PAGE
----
With three locations in the city, this is every bit as much a community center as it is a brewery. They screen films, offer activities for children, and a full schedule of fun events in their own restaurant and pizzeria. Brewery tours and tastings.
77 Coxe Ave
Twin Leaf Brewery
A cozy tap room with fussball, Ping pong, and shuffleboard tables–and most importantly, a bunch of exciting beers on their menu. The flight offers the greatest variety of flavors.
144 Coxe Ave
A nice, welcoming, and spacious brewery pub with a dozen or so intriguing beers on tap. They brew about fifty different beers each year, and keep a handful of beers in stock permanently, as well as a few recurring seasonal brews.
32 Banks Ave
Wedge runs two bars in the trendy River Arts District, and is a local brewery without any distribution–the only way to get their beer is to go to their brewery pub.
37 Paynes Way
5 Foundy St
If you head out to Biltmore, which really is worth a visit, you could swing by Highland Brewing, which is based in the mountains outside of Asheville. Highland was the first brewery to open after the end of prohibition, in 1994.
2 Old Charlotte Hwy
New Belgium is perfectly located down by the French Broad River. They opened their extremely popular tasting room, The Liquid Center, last May. Brewery tours and tastings.
21 Craven St
One World Brewing
The One World Brewing nanobrewery runs one of the nicest little waterholes in town, in the basement underneath the Farm Burger diner. The homey vibe and the great list of beers on tap makes this the kind of place that you’re likely to end up staying at until late.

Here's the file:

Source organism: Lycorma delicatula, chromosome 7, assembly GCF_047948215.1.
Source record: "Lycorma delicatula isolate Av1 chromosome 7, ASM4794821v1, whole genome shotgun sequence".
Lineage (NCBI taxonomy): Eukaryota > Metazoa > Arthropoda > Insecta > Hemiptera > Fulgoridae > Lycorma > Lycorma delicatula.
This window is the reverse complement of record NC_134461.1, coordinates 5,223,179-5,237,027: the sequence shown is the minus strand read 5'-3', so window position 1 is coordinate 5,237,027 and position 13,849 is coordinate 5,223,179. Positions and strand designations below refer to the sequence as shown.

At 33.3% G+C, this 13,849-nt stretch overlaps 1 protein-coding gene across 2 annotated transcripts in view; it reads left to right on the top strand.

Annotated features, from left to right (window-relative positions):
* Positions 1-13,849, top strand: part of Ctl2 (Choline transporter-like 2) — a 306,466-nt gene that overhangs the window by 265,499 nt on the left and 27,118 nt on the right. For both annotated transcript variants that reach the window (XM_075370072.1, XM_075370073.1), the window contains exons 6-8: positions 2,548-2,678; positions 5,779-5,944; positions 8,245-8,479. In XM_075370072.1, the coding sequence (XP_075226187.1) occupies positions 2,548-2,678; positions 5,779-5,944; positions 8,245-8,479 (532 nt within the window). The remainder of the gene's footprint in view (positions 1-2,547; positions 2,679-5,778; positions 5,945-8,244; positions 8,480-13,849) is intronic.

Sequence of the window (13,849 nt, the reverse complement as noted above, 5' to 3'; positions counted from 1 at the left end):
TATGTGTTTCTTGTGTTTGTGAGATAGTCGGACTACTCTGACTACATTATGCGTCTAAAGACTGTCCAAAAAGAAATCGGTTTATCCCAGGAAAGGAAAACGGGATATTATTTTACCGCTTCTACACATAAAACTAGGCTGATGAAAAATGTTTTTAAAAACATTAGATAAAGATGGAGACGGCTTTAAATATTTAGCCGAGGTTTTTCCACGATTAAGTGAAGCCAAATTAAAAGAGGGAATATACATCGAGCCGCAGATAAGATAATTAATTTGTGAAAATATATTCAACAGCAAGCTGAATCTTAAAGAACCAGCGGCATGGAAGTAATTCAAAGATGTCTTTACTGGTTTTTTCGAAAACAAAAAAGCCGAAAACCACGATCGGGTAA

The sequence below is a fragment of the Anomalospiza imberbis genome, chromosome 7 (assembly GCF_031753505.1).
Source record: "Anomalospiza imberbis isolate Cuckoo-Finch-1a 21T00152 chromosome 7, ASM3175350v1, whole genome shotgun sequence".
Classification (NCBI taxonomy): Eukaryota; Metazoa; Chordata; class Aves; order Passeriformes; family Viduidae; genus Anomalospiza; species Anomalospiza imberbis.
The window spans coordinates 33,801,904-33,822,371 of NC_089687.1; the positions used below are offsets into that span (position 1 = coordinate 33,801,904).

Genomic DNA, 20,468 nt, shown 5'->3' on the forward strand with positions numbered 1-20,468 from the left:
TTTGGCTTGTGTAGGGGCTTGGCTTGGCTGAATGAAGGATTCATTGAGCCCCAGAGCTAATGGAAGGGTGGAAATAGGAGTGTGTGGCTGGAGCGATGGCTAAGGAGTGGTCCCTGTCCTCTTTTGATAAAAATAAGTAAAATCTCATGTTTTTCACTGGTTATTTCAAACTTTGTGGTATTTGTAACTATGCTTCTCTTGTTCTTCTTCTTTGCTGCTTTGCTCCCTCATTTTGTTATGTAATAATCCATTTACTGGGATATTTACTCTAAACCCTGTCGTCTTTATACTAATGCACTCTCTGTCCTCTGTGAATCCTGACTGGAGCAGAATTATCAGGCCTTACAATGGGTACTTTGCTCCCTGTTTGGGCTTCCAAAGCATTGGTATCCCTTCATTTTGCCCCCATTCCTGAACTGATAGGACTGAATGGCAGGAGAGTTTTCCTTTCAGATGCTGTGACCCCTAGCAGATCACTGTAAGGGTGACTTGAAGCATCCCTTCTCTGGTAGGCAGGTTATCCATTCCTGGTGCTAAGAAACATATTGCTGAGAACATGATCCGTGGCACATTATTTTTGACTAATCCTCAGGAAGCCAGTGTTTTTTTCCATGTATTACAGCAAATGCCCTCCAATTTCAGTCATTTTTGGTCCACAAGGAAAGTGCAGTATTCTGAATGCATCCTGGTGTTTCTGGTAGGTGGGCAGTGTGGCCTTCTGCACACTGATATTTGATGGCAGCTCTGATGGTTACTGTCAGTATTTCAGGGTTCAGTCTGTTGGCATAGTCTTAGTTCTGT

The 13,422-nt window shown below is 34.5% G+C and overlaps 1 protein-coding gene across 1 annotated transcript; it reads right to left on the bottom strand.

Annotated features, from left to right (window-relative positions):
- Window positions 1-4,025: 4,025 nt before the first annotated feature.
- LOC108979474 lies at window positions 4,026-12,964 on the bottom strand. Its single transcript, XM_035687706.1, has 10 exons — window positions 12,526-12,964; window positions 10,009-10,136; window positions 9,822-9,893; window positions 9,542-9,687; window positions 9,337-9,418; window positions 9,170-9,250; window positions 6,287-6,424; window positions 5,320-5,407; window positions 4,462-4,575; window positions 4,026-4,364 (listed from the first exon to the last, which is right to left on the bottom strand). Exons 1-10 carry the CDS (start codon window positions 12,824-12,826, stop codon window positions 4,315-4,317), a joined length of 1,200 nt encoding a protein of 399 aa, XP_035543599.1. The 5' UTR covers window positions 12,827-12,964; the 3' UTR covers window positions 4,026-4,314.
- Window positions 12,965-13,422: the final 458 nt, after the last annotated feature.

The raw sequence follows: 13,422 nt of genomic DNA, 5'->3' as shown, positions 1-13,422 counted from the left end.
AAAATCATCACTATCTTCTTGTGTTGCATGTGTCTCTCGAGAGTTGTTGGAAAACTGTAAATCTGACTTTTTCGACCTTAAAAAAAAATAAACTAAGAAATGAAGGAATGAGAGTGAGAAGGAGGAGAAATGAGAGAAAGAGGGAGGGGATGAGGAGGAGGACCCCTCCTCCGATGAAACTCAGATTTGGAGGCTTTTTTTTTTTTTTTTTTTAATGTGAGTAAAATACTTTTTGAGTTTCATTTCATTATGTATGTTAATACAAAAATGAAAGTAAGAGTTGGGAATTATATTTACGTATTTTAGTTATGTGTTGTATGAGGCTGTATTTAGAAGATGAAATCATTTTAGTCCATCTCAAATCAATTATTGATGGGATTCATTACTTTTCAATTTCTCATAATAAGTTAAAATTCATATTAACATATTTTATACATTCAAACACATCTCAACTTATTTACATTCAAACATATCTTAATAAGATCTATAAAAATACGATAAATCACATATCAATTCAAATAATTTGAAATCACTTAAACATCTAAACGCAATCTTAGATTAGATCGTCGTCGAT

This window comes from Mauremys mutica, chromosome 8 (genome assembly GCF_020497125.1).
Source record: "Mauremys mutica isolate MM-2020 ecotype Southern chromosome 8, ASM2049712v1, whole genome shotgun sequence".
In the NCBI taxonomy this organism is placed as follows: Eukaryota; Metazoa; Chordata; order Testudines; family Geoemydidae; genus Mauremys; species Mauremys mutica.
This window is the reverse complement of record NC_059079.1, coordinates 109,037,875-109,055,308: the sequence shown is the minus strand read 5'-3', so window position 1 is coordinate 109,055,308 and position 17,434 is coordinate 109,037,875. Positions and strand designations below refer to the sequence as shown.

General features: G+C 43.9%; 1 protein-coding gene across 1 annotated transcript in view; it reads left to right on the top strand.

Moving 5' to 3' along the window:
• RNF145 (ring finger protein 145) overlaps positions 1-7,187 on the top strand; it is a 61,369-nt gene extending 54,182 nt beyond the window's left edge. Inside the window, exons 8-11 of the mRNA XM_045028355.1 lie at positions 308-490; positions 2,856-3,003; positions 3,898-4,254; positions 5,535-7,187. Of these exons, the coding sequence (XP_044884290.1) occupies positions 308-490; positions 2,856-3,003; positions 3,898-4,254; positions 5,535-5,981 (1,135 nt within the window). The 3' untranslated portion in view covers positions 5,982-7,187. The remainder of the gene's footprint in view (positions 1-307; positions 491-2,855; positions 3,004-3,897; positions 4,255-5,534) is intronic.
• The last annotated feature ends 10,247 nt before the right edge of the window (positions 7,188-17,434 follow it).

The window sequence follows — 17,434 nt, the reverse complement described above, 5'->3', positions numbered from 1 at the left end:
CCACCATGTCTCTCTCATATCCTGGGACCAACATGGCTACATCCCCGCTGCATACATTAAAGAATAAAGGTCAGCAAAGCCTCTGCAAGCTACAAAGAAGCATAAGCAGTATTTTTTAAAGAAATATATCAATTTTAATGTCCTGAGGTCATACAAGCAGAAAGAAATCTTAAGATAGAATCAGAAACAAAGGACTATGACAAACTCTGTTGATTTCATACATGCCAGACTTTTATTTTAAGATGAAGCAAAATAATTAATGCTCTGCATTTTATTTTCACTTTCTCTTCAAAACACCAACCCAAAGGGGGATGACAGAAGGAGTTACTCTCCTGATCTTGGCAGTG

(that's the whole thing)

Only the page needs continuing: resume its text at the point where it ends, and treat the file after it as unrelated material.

10 Patton Avenue
Biltmore is a must! It was created by George Vanderbilt in 1895 as a retreat reminiscent of the grand castles and estates of France and Britain. Vanderbilt fell in love with the North Carolina mountains after a visit with his mother in the late 1880s, and he soon began planning his dream project. By late 1889, he was ready to start realizing it. Vanderbilt brought in Richard Morris Hunt as architect, and Frederick Law Olmstead, the father of American landscape architecture to work on the grounds. You should expect to spend at least 3–4 hours exploring this fascinating place.
1 Lodge St
Leaving Asheville–Blue Ridge Parkway
When you’re ready to explore the surrounding area, make sure not to miss the Blue Ridge Parkway! Densely forested hills with just enough room between them for a small road to be carved out. Follow that road! Thick bands of fog roll down the hillside in the mornings, and when it clears, the views are amazing.
If you head south, stop off at:
Pisgah Inn (Milepost 408)–great views and hiking trails to Mt. Pisgah.
Skinny Dip Falls (Milepost 417)–a refreshing swimming hole and soaking spot with cascades and pools.
Graveyard Fields (Milepost 418.8)–Beautiful, large waterfalls near the road, and another just an easy hike away.
Black Balsam (Milepost 420.2)–a relatively short hike to a great view.
Devil’s Courthouse (Milepost 422)–hike just one mile each way for awesome panoramic mountain views.
Richland Balsam Overlook (Milepost 431.2)–the highest point on the Parkway.
Or, if you’re heading north:
Craggy Gardens–just a .7-mile hike to the Pinnacle, which is a great spot to see rhododendron in mid-June.
Mt Mitchell (Milepost 355.4)–the highest peak east of the Mississippi River.
The Blue Ridge Mountains are the easternmost range of the Appalachians. They reach through the states of Georgia, South Carolina, North Carolina, Virginia, West Virginia, Maryland, Pennsylvania, New Jersey, and New York. In the last two states, the mountains are called the Kittatinnies and the Shawagunks, respectively.